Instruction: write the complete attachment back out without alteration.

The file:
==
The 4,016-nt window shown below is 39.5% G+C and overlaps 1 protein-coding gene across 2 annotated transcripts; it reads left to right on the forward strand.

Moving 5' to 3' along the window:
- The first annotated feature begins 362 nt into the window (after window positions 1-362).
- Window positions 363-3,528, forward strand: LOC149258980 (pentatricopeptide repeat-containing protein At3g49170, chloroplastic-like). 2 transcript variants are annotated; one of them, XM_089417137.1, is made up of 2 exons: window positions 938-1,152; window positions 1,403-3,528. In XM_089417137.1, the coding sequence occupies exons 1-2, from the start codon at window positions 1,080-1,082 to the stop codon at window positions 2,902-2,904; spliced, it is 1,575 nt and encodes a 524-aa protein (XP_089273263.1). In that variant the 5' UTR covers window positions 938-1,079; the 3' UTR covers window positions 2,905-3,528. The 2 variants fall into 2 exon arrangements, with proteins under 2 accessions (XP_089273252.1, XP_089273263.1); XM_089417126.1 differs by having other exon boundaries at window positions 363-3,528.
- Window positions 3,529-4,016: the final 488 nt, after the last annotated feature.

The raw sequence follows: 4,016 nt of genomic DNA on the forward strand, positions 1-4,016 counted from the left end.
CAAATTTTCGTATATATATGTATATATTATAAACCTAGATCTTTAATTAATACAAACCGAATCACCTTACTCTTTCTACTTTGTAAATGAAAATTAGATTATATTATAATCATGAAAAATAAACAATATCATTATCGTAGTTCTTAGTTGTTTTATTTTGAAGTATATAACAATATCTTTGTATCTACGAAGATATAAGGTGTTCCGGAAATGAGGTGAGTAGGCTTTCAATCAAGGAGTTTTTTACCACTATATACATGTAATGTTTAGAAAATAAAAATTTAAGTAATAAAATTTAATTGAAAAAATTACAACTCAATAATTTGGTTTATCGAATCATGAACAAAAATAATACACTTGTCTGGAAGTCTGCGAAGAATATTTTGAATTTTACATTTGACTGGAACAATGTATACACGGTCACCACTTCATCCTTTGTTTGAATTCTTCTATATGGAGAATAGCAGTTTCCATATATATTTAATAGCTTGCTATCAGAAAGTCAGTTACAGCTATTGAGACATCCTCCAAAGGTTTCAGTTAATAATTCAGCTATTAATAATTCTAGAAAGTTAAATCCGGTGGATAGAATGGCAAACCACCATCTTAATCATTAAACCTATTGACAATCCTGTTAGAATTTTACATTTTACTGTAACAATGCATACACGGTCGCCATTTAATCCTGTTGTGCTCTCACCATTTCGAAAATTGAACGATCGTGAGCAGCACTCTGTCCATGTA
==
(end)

The 4,016-nt window shown below is 39.5% G+C and overlaps 1 protein-coding gene across 2 annotated transcripts; it reads left to right on the forward strand.

Moving 5' to 3' along the window:
- The first annotated feature begins 362 nt into the window (after window positions 1-362).
- Window positions 363-3,528, forward strand: LOC149258980 (pentatricopeptide repeat-containing protein At3g49170, chloroplastic-like). 2 transcript variants are annotated; one of them, XM_089417137.1, is made up of 2 exons: window positions 938-1,152; window positions 1,403-3,528. In XM_089417137.1, the coding sequence occupies exons 1-2, from the start codon at window positions 1,080-1,082 to the stop codon at window positions 2,902-2,904; spliced, it is 1,575 nt and encodes a 524-aa protein (XP_089273263.1). In that variant the 5' UTR covers window positions 938-1,079; the 3' UTR covers window positions 2,905-3,528. The 2 variants fall into 2 exon arrangements, with proteins under 2 accessions (XP_089273252.1, XP_089273263.1); XM_089417126.1 differs by having other exon boundaries at window positions 363-3,528.
- Window positions 3,529-4,016: the final 488 nt, after the last annotated feature.

The raw sequence follows: 4,016 nt of genomic DNA on the forward strand, positions 1-4,016 counted from the left end.
CAAATTTTCGTATATATATGTATATATTATAAACCTAGATCTTTAATTAATACAAACCGAATCACCTTACTCTTTCTACTTTGTAAATGAAAATTAGATTATATTATAATCATGAAAAATAAACAATATCATTATCGTAGTTCTTAGTTGTTTTATTTTGAAGTATATAACAATATCTTTGTATCTACGAAGATATAAGGTGTTCCGGAAATGAGGTGAGTAGGCTTTCAATCAAGGAGTTTTTTACCACTATATACATGTAATGTTTAGAAAATAAAAATTTAAGTAATAAAATTTAATTGAAAAAATTACAACTCAATAATTTGGTTTATCGAATCATGAACAAAAATAATACACTTGTCTGGAAGTCTGCGAAGAATATTTTGAATTTTACATTTGACTGGAACAATGTATACACGGTCACCACTTCATCCTTTGTTTGAATTCTTCTATATGGAGAATAGCAGTTTCCATATATATTTAATAGCTTGCTATCAGAAAGTCAGTTACAGCTATTGAGACATCCTCCAAAGGTTTCAGTTAATAATTCAGCTATTAATAATTCTAGAAAGTTAAATCCGGTGGATAGAATGGCAAACCACCATCTTAATCATTAAACCTATTGACAATCCTGTTAGAATTTTACATTTTACTGTAACAATGCATACACGGTCGCCATTTAATCCTGTTGTGCTCTCACCATTTCGAAAATTGAACGATCGTGAGCAGCACTCTGTCCATGTA